represents one per cent of the total remaining ecosystem. And when it is rare and endangered, one per cent
is perceived as too high a loss.
Case Study
It is a source of frustration for the PDPA who believe the additional power required for the area could be
provided by “the Warfield to Penticton line instead.” Frank says Aquila has chosen the substation because
“it is the easiest and least expensive option for the company.” He says that the other alternative, the
Warfield to Penticton line, which would run parallel to existing BC Hydro lines, “cuts through habitat that
is not endangered and is already being logged.”

Frank points out that a 1999 screening test that compares the viability of the two options was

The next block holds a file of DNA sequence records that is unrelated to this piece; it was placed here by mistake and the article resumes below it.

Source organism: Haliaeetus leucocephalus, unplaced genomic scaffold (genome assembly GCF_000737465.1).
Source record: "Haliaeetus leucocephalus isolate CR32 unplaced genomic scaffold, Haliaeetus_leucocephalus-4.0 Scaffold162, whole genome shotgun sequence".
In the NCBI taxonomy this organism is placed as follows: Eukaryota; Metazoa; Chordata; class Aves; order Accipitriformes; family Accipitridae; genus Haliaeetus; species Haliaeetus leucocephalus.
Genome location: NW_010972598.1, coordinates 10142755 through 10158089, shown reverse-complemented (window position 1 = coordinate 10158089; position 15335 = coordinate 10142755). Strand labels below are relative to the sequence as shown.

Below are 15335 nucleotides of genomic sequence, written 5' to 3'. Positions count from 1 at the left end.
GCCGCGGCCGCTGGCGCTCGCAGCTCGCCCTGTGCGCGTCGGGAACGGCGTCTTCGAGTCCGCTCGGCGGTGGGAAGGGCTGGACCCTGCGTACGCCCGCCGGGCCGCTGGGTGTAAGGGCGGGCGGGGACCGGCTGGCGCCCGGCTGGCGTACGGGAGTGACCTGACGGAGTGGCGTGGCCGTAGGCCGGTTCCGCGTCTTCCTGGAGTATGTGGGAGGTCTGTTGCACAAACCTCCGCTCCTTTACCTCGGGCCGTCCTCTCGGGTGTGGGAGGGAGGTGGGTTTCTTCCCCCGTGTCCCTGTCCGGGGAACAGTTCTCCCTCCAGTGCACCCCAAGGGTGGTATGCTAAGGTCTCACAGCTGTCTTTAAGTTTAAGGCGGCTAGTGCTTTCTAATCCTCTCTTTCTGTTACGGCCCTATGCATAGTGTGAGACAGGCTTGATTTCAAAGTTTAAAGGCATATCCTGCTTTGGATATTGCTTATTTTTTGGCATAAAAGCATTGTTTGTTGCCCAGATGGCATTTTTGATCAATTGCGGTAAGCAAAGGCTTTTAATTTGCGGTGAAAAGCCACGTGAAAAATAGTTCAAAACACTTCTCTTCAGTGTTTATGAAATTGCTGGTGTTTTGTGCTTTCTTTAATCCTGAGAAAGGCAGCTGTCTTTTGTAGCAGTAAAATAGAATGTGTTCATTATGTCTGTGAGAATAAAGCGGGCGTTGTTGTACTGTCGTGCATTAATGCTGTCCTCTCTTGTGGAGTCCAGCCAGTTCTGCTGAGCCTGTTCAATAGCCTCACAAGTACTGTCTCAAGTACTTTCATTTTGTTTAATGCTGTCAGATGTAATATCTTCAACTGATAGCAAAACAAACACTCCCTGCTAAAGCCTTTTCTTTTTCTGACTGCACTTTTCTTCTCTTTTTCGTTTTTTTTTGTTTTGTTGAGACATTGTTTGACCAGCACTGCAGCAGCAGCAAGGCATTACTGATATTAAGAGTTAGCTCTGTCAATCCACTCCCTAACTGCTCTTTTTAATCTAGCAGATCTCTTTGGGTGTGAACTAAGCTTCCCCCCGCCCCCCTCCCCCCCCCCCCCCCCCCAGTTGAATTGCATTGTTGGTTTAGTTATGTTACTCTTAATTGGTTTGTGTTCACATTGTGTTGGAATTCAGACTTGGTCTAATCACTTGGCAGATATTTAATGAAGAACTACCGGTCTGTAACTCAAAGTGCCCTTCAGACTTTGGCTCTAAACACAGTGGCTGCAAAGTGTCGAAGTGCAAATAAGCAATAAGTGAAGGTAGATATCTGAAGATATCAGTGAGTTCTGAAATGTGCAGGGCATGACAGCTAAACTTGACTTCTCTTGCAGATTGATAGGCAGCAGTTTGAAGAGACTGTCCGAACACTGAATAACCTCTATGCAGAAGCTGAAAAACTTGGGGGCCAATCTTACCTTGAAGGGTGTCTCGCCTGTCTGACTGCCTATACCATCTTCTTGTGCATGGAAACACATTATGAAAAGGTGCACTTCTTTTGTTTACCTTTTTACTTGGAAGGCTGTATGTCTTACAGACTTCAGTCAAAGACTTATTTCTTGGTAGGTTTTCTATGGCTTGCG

withheld from their group, “Aquila put a hold on this – they were not open to disclosure.”

Another thorn in their side regarding the substation goes beyond the ground it will raze to the sound that is
part and parcel of the project. “A substation taps into existing 500 KV lines, converts it into 250 then sends
it back up to their lines. Transformers do this and they operate 24 hours a day seven days a week.”
And it is the noise, 80 decibels, which concerns the group. “This is the equivalent to the highway noise of
the 401 in Toronto or freeway in Vancouver.”

Explaining the effects of bioacoustics he says that sound radiates out and that decibels grow exponentially,
as well there is reverberation off the cliffs. The bottom line is that “sound levels affect animals adversely.
Sheep and elk can be driven out of an area by loud random noises.” He proposes that this can affect the
rutting and lambing of the California Bighorn Sheep that rely on the habitat in this area.
Case Study
Besides the affects on the sheep there are problems for the adjacent landowners, “In order to tap into